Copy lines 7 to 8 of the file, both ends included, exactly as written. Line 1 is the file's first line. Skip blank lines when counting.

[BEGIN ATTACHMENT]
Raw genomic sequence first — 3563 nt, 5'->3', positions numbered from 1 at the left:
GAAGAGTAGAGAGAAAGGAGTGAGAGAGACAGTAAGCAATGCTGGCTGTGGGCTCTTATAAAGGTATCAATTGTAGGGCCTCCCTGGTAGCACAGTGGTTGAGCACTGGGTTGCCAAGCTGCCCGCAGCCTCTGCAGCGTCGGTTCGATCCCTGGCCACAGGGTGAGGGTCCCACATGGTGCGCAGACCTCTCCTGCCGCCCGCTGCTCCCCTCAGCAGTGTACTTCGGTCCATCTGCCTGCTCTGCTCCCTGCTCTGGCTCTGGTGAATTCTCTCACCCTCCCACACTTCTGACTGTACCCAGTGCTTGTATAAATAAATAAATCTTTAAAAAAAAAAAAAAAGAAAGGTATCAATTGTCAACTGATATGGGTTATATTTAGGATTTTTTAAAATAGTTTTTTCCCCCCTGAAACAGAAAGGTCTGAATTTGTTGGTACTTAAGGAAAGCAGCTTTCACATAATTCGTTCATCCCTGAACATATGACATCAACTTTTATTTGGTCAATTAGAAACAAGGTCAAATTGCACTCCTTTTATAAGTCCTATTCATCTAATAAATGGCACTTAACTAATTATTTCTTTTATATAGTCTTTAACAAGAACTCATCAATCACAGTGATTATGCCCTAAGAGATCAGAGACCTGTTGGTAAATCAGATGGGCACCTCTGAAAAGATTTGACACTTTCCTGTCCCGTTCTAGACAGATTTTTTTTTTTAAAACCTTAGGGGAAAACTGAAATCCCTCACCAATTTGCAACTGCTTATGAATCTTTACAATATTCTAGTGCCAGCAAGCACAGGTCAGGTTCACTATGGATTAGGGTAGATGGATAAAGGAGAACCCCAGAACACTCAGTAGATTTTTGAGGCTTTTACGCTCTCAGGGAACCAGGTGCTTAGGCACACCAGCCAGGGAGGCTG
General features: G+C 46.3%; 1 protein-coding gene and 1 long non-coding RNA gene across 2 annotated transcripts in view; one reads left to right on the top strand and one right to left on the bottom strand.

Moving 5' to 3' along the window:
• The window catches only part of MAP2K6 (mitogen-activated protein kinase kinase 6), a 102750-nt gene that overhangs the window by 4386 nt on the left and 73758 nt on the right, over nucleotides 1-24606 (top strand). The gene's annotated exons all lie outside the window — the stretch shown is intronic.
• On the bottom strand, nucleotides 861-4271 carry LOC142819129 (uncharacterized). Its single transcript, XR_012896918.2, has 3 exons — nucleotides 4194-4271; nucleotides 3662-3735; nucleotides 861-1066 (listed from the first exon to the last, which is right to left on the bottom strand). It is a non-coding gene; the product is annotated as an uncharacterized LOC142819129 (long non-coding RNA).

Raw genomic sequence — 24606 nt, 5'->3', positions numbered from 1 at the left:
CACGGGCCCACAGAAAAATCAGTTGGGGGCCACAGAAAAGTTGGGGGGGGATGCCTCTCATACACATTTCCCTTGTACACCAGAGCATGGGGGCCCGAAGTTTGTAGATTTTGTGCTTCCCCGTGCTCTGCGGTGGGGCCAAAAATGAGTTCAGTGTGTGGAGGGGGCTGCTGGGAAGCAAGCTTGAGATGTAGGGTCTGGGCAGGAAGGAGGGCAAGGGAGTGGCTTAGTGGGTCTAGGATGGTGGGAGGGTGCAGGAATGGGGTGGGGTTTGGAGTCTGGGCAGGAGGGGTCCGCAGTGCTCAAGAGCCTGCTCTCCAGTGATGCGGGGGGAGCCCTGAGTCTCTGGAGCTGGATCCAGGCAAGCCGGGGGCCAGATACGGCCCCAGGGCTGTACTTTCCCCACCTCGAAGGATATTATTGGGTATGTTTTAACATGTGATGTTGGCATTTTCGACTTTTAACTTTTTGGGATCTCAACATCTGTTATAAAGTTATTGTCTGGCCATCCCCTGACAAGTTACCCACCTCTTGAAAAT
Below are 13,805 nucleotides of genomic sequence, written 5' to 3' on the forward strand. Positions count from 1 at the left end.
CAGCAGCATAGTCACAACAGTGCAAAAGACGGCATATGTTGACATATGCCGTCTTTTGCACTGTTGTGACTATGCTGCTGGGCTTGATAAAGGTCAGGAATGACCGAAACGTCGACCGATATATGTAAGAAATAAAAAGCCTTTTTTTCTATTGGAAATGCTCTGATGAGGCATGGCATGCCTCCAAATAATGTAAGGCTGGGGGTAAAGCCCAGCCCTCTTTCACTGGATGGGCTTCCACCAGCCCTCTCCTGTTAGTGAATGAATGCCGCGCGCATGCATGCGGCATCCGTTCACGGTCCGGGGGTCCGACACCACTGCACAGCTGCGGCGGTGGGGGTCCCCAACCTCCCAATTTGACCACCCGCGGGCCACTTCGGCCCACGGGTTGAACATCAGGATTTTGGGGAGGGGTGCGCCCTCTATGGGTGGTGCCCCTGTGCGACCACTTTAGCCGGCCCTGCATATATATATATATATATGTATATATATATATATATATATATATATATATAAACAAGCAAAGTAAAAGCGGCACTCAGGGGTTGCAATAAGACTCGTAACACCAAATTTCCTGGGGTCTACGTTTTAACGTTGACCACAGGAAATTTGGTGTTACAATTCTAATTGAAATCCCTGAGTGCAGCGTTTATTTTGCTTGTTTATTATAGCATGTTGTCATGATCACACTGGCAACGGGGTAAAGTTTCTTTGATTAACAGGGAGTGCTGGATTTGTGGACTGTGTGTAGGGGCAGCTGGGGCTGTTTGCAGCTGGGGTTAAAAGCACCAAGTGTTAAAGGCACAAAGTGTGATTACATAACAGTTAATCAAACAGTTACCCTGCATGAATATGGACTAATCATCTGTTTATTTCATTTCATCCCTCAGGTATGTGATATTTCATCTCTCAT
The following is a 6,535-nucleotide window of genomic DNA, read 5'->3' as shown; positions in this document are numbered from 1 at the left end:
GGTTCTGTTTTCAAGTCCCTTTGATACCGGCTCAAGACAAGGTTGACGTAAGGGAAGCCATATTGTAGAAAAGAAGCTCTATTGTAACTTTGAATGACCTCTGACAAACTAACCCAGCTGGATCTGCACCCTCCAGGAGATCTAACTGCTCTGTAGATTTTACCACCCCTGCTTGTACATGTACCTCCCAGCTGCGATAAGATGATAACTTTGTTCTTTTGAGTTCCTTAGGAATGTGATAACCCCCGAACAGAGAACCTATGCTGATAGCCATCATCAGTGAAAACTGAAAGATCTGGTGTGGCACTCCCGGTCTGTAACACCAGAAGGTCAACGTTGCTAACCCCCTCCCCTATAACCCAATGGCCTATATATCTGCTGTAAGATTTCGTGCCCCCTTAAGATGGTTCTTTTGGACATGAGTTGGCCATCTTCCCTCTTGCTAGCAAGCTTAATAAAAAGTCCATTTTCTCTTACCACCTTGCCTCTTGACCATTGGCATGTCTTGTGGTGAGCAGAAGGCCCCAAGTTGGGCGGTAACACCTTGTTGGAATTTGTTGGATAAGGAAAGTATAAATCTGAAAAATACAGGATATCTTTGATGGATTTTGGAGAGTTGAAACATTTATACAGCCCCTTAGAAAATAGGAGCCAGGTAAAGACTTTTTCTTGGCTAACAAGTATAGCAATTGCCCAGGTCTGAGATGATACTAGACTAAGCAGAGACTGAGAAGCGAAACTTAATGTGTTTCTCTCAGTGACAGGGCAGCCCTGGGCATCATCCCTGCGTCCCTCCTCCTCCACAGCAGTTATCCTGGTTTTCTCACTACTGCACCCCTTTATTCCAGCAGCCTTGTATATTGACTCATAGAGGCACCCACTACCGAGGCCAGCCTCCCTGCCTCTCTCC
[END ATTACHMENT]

Raw genomic sequence — 24606 nt, 5'->3', positions numbered from 1 at the left:
CACGGGCCCACAGAAAAATCAGTTGGGGGCCACAGAAAAGTTGGGGGGGGATGCCTCTCATACACATTTCCCTTGTACACCAGAGCATGGGGGCCCGAAGTTTGTAGATTTTGTGCTTCCCCGTGCTCTGCGGTGGGGCCAAAAATGAGTTCAGTGTGTGGAGGGGGCTGCTGGGAAGCAAGCTTGAGATGTAGGGTCTGGGCAGGAAGGAGGGCAAGGGAGTGGCTTAGTGGGTCTAGGATGGTGGGAGGGTGCAGGAATGGGGTGGGGTTTGGAGTCTGGGCAGGAGGGGTCCGCAGTGCTCAAGAGCCTGCTCTCCAGTGATGCGGGGGGAGCCCTGAGTCTCTGGAGCTGGATCCAGGCAAGCCGGGGGCCAGATACGGCCCCAGGGCTGTACTTTCCCCACCTCGAAGGATATTATTGGGTATGTTTTAACATGTGATGTTGGCATTTTCGACTTTTAACTTTTTGGGATCTCAACATCTGTTATAAAGTTATTGTCTGGCCATCCCCTGACAAGTTACCCACCTCTTGAAAAT